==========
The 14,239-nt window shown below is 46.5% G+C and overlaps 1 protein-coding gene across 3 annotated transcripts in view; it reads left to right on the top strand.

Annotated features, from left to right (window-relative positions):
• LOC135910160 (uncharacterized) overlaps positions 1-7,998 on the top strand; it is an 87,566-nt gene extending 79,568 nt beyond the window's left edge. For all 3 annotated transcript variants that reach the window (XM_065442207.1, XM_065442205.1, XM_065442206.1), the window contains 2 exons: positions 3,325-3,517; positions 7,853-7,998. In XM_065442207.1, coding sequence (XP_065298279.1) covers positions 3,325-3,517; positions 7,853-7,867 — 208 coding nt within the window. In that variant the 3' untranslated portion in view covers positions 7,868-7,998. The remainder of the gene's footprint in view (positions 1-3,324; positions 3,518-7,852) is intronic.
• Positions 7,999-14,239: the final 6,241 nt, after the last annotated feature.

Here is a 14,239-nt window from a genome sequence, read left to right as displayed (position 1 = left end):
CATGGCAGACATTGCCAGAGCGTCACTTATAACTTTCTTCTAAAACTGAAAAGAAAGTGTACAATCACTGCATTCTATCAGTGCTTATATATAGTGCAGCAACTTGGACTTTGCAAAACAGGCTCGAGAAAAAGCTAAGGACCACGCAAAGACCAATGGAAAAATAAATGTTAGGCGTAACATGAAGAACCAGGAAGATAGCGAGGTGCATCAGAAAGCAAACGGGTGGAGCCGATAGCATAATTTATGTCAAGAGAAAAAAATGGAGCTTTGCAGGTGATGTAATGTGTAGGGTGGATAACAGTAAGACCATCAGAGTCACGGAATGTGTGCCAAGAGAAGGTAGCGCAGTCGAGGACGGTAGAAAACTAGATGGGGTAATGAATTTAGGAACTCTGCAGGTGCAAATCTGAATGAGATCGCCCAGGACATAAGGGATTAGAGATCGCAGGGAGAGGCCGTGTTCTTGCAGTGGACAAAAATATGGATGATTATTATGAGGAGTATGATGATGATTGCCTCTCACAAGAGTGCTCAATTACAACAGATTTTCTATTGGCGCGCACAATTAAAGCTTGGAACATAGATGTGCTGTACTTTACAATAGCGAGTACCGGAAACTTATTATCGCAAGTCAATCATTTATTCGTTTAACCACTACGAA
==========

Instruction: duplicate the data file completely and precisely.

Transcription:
The 14,239-nt window shown below is 46.5% G+C and overlaps 1 protein-coding gene across 3 annotated transcripts in view; it reads left to right on the top strand.

Annotated features, from left to right (window-relative positions):
• LOC135910160 (uncharacterized) overlaps positions 1-7,998 on the top strand; it is an 87,566-nt gene extending 79,568 nt beyond the window's left edge. For all 3 annotated transcript variants that reach the window (XM_065442207.1, XM_065442205.1, XM_065442206.1), the window contains 2 exons: positions 3,325-3,517; positions 7,853-7,998. In XM_065442207.1, coding sequence (XP_065298279.1) covers positions 3,325-3,517; positions 7,853-7,867 — 208 coding nt within the window. In that variant the 3' untranslated portion in view covers positions 7,868-7,998. The remainder of the gene's footprint in view (positions 1-3,324; positions 3,518-7,852) is intronic.
• Positions 7,999-14,239: the final 6,241 nt, after the last annotated feature.

Here is a 14,239-nt window from a genome sequence, read left to right as displayed (position 1 = left end):
CATGGCAGACATTGCCAGAGCGTCACTTATAACTTTCTTCTAAAACTGAAAAGAAAGTGTACAATCACTGCATTCTATCAGTGCTTATATATAGTGCAGCAACTTGGACTTTGCAAAACAGGCTCGAGAAAAAGCTAAGGACCACGCAAAGACCAATGGAAAAATAAATGTTAGGCGTAACATGAAGAACCAGGAAGATAGCGAGGTGCATCAGAAAGCAAACGGGTGGAGCCGATAGCATAATTTATGTCAAGAGAAAAAAATGGAGCTTTGCAGGTGATGTAATGTGTAGGGTGGATAACAGTAAGACCATCAGAGTCACGGAATGTGTGCCAAGAGAAGGTAGCGCAGTCGAGGACGGTAGAAAACTAGATGGGGTAATGAATTTAGGAACTCTGCAGGTGCAAATCTGAATGAGATCGCCCAGGACATAAGGGATTAGAGATCGCAGGGAGAGGCCGTGTTCTTGCAGTGGACAAAAATATGGATGATTATTATGAGGAGTATGATGATGATTGCCTCTCACAAGAGTGCTCAATTACAACAGATTTTCTATTGGCGCGCACAATTAAAGCTTGGAACATAGATGTGCTGTACTTTACAATAGCGAGTACCGGAAACTTATTATCGCAAGTCAATCATTTATTCGTTTAACCACTACGAA